News Center

Planck Mission Updates the Age of the Universe and What it Contains

At a March 21 NASA telephone news conference, scientists from the U.S. team participating in the European Space Agency’s Planck mission to map the cosmic microwave background (CMB) discussed Planck’s first cosmological results, including some surprising news. For one thing, the universe is 13.82 billion years old, a hundred million years older than previously thought,

Building the Massive Simulation Sets Essential to Planck Results

The Planck collaboration has released its first cosmological results, based on trillions of measurements of the cosmic microwave background. The results owe much to Berkeley Lab’s National Energy Research Scientific Computing Center (NERSC), including tens of millions of hours of massively parallel processing, plus the expertise of physicists and computational scientists in the Computational Cosmology Center (C3) who generated a quarter of a million simulated maps of the Planck sky, essential to the analysis.

Phase 1 of New Edison Supercomputer Arrives at NERSC

Edison Installation Begins (Photo: Roy Kaltschmidt)

Phase 1 of the National Energy Research Scientific Computing Center (NERSC)’s newest supercomputer, named Edison, has made its way to Berkeley Lab. The architecture is a Cray XC30 (“Cascade”) and will be installed in two phases. When it’s fully installed in 2013, Edison will have a peak performance of more than 2 petaflops (a petaflop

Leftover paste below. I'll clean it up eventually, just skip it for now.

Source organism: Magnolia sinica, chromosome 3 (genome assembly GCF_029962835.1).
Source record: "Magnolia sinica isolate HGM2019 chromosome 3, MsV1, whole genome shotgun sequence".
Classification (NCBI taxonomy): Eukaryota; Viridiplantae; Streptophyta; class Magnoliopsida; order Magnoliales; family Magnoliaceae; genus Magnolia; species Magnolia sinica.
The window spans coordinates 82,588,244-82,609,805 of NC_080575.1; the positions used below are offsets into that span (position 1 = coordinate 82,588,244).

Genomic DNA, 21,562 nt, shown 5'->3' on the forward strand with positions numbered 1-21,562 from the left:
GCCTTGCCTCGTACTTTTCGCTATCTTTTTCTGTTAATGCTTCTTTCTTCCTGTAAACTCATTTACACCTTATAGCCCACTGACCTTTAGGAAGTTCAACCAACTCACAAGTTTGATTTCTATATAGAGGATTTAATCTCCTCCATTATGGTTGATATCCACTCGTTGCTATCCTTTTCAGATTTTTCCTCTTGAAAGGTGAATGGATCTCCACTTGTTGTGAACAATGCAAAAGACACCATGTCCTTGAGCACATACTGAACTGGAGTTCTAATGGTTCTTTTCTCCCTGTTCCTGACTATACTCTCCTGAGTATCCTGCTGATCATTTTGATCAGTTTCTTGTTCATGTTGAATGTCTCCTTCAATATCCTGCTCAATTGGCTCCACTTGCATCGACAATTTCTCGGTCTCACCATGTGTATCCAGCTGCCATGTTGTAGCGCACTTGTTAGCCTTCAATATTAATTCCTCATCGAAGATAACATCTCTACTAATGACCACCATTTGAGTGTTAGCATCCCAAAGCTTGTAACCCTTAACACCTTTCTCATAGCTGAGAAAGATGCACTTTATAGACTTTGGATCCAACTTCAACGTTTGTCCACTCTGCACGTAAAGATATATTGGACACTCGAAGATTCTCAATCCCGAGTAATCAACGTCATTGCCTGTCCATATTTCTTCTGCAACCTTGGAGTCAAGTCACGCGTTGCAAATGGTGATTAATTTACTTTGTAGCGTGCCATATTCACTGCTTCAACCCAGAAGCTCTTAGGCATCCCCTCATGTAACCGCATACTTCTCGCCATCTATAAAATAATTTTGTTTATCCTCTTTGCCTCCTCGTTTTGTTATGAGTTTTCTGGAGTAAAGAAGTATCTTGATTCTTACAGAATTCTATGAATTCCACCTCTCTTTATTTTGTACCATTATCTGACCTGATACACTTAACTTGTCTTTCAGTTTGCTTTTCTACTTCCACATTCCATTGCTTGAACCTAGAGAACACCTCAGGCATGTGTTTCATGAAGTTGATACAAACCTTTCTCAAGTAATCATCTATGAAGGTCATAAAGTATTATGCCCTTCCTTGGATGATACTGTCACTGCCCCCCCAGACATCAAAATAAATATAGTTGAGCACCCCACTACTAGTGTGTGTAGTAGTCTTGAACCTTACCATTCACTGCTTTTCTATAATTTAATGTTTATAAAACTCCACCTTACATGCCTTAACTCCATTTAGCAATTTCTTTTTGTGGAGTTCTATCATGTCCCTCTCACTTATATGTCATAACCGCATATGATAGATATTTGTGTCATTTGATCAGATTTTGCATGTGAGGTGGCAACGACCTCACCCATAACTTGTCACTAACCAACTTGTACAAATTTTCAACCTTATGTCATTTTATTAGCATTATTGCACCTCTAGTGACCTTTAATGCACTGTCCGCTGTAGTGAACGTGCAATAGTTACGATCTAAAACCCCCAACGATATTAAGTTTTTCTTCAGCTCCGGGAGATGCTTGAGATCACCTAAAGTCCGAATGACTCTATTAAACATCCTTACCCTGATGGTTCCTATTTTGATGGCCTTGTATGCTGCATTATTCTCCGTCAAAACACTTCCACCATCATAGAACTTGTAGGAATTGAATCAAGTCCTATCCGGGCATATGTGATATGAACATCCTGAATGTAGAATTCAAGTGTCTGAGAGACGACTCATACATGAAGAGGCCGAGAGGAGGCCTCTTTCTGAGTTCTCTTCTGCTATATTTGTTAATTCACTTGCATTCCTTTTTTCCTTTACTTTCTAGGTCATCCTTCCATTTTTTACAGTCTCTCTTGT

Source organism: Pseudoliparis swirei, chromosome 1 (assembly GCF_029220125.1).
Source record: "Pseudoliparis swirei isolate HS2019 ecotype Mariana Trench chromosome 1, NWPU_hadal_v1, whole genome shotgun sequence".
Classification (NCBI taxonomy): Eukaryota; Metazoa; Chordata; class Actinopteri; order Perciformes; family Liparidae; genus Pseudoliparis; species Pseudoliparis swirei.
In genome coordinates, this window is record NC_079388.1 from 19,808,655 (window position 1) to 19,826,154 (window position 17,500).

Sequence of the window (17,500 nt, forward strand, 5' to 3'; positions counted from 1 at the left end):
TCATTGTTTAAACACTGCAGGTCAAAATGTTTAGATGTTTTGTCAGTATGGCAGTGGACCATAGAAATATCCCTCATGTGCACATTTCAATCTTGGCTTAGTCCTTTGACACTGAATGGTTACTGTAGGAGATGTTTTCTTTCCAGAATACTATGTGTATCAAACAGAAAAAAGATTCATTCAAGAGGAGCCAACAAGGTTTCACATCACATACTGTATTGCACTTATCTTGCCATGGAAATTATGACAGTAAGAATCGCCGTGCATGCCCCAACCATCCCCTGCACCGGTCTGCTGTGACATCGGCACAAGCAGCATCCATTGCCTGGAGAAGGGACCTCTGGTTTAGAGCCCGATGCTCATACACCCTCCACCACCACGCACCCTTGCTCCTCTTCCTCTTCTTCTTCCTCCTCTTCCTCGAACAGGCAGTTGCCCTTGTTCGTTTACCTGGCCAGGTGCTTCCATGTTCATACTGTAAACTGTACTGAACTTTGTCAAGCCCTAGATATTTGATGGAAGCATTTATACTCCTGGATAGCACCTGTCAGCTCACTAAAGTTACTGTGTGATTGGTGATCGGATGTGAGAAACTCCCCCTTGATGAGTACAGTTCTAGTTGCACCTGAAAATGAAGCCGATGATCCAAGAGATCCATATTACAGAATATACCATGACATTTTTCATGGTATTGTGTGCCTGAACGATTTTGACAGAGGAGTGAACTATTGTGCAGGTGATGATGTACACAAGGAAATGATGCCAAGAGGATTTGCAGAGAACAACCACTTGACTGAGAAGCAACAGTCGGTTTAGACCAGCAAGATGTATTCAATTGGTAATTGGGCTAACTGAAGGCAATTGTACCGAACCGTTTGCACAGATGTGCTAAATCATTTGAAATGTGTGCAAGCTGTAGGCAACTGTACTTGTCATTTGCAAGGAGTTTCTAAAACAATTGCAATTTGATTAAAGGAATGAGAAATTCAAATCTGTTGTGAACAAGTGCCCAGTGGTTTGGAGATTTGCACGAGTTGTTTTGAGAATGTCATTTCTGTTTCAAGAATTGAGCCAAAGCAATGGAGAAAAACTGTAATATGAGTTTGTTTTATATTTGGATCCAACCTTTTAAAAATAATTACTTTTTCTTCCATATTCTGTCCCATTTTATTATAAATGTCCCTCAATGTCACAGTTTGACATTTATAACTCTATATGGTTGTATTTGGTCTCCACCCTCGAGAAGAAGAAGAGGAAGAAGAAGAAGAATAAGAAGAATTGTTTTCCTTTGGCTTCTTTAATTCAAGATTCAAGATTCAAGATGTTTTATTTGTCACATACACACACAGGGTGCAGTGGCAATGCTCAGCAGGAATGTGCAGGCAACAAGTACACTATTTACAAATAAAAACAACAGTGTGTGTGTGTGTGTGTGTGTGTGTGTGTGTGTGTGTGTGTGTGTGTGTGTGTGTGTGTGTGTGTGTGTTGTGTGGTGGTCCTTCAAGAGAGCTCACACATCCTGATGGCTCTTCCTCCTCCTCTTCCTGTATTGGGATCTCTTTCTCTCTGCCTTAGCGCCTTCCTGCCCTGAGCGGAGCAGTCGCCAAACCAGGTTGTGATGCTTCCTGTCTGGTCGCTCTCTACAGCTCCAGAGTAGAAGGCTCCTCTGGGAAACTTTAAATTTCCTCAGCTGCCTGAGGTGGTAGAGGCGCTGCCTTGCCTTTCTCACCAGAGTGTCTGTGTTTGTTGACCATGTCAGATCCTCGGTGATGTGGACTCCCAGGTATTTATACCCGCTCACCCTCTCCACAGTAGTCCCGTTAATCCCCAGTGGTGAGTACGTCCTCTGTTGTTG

Berkeley Lab Scientists Help Define the Healthy Human Microbiome

The bacterium, Enterococcus faecalis, which lives in the human gut, is just one type of microbe that will be studied as part of NIH's Human Microbiome Project. (Courtesy: United States Department of Agriculture)

A National Institutes of Health (NIH)-organized consortium that includes Berkeley Lab scientists has for the first time mapped the normal microbial make-up of humans. Berkeley Lab’s role in mapping the human microbiome revolves around big data, both analyzing it and making it available for scientists to use worldwide. The research will help scientists understand how our microbiome keeps us healthy. It’ll also shed light on our microbiome’s role in many diseases.

Closest Type Ia Supernova in Decades Solves a Cosmic Mystery

The Palomar Transient Factory caught SN 2011fe in the Pinwheel Galaxy in the vicinity of the Big Dipper on 24 August, 2011. Found just hours after it exploded and only 21 million light years away, the discovery triggered the closest-ever look at a young Type Ia supernova. (Image by B. J. Fulton, Las Cumbres Observatory Global Telescope Network)

Even as the “supernova of a generation” came into view in backyards across the northern hemisphere last August, physicists and astronomers who had caught its earliest moments were developing a surprising and much clearer picture of what happens during a titanic Type Ia explosion. Now they have announced the closest, most detailed look ever at one of the universe’s brightest “standard candles,” the celestial mileposts that led to the discovery of dark energy.

Better Lithium-Ion Batteries Are On The Way From Berkeley Lab